I admit it: I didn’t read Julie Cantrell’s award-winning debut novel, Into the Free, mostly because there were faults in the review copy I downloaded which rendered it unreadable (my copy was missing all the c’s and all the h’s, which meant there would be references to a “fres at of fis” instead of a fresh catch of fish. It’s hard to get into a novel when you find yourself having to sound out words like a six-year-old.
I also didn’t request the sequel to Into the Free when it released the following year, because I tend not to enjoy sequels if I haven’t read the first book in the series. So why did I request When Mountains Move … which is that same sequel, only from a new publisher? Because I somehow missed the fact it was a book I elected not to read two years ago, but requested on the strength of the good things I’d heard about the author’s writing.
And they are all true. Even though When Mountains Move is a sequel, it’s not necessary to have read Into the Free in order to understand or appreciate this.
When Mountains Move is not an easy read: it starts with Millie, our heroine, having a dream/flashback to her rape six weeks earlier. She’s now marrying Bump (Kenneth Anderson, and that’s probably the only thing I never understood: where he got such a ridiculous nickname), and they are leaving Mississippi for Colorado, where Bump has a job managing a run-down ranch.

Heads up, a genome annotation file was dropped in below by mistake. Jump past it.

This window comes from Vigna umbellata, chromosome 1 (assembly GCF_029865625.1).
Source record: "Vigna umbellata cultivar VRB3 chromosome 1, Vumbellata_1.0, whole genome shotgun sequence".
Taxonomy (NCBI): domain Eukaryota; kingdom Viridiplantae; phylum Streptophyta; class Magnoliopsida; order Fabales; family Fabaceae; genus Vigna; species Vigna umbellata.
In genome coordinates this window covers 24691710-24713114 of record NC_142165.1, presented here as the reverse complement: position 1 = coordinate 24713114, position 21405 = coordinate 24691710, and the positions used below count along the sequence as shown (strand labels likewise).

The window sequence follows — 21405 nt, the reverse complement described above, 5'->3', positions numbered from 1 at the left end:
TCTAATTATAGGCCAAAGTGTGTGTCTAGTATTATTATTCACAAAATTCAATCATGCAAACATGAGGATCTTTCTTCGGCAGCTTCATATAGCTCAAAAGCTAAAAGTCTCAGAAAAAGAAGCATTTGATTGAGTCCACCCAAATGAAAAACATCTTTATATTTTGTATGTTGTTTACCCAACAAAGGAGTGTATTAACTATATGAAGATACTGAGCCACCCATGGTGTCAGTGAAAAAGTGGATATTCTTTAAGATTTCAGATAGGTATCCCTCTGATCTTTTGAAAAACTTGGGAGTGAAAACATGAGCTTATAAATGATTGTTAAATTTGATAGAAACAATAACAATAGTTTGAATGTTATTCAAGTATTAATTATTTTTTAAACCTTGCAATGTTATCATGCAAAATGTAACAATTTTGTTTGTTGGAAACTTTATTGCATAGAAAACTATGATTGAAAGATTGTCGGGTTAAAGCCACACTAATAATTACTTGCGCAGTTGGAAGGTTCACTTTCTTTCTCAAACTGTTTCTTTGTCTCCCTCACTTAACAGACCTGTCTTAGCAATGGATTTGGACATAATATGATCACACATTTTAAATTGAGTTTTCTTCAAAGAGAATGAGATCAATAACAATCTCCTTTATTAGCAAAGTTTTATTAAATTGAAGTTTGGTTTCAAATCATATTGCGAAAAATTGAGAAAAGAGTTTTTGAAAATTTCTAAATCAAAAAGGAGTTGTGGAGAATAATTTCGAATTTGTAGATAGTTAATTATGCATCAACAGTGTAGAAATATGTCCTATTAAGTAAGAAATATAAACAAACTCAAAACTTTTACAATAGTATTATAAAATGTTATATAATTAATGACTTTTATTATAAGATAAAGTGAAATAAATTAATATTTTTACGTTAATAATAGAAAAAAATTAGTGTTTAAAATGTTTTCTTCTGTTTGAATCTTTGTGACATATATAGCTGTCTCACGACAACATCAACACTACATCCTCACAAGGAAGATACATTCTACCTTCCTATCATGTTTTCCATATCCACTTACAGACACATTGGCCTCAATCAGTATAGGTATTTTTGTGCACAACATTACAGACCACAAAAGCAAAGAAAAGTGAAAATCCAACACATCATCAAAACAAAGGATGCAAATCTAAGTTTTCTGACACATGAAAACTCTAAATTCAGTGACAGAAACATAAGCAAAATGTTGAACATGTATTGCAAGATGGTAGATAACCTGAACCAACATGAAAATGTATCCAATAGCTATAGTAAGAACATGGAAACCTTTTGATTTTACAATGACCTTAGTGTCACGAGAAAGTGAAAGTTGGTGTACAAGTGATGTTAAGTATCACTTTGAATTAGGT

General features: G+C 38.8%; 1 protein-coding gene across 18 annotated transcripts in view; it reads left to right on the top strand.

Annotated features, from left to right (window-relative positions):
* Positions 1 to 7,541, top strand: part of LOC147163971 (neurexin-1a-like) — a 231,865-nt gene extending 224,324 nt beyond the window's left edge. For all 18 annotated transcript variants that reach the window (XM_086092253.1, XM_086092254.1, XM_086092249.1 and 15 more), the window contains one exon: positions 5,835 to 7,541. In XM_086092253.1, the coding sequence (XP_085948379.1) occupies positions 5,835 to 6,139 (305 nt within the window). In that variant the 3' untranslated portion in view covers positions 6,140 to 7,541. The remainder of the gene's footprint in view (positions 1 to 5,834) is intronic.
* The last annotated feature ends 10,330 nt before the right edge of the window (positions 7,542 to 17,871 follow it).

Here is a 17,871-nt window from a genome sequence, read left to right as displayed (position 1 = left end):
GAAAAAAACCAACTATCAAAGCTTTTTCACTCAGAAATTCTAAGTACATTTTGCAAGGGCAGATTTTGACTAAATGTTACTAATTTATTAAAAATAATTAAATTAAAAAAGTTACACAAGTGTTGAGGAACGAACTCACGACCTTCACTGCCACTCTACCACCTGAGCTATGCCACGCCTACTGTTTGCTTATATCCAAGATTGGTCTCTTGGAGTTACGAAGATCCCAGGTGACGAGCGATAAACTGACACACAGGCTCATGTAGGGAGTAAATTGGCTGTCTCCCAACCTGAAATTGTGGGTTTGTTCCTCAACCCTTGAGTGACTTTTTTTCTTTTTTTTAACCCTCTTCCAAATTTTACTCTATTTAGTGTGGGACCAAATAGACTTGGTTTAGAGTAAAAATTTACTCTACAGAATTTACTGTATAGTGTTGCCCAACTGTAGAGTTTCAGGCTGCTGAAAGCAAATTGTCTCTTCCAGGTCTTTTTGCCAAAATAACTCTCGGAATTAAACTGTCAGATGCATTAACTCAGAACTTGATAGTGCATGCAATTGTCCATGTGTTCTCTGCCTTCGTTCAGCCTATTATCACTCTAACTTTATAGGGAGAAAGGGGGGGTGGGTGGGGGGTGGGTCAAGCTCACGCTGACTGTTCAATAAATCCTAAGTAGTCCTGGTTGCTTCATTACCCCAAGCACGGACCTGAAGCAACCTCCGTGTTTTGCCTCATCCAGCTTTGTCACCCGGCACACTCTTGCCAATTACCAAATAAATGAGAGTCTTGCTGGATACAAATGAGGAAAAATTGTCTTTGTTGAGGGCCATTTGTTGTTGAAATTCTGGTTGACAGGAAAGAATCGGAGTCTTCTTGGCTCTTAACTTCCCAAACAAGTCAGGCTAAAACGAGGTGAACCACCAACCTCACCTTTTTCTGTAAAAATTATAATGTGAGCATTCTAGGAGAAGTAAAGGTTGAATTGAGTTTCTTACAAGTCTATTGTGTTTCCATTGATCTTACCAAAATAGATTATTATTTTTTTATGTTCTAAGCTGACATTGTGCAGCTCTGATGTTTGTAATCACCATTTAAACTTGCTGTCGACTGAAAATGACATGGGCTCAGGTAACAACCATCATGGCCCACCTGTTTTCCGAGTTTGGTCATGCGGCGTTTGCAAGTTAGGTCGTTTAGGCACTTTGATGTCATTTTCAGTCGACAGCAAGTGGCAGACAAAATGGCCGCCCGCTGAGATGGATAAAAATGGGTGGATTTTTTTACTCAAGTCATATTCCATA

While the ranch is the main setting, ranch life isn’t the core of the plot or theme. Rather, the story is about Millie coping with the attack and the after affects, and the strain this puts on her marriage. It’s a story of love and trust and mistrust, the story of a marriage, and it’s riveting.
The novel is told entirely in first person present tense from Millie’s point of view, which is an interesting literary choice for a historical novel—most tend to be third person and past tense. First person seems to be reserved for young adult and new adult novels, and in a way that fits: When Mountains Move is an extension of the coming of age novel, and seventeen-year-old Millie is certainly in the right age bracket to attract YA/NA readers.
I like first person because gives us a deep insight into Millie and her problems. It also demonstrates the strength of Cantrell’s writing in that I still understood a lot of Bump’s thoughts and problems, even when Millie seemed not to.
I get that the combination of an edgy topic and first person writing won’t appeal to everyone. But if you can get past that—as I did—I’m sure you’ll find When Mountains Move to be excellent. Even if you haven’t read Into the Free.
Thanks to Thomas Nelson for providing a free ebook for review. You can find out more about Julie Cantrell at her website, and you can read the beginning of When Mountains Move below: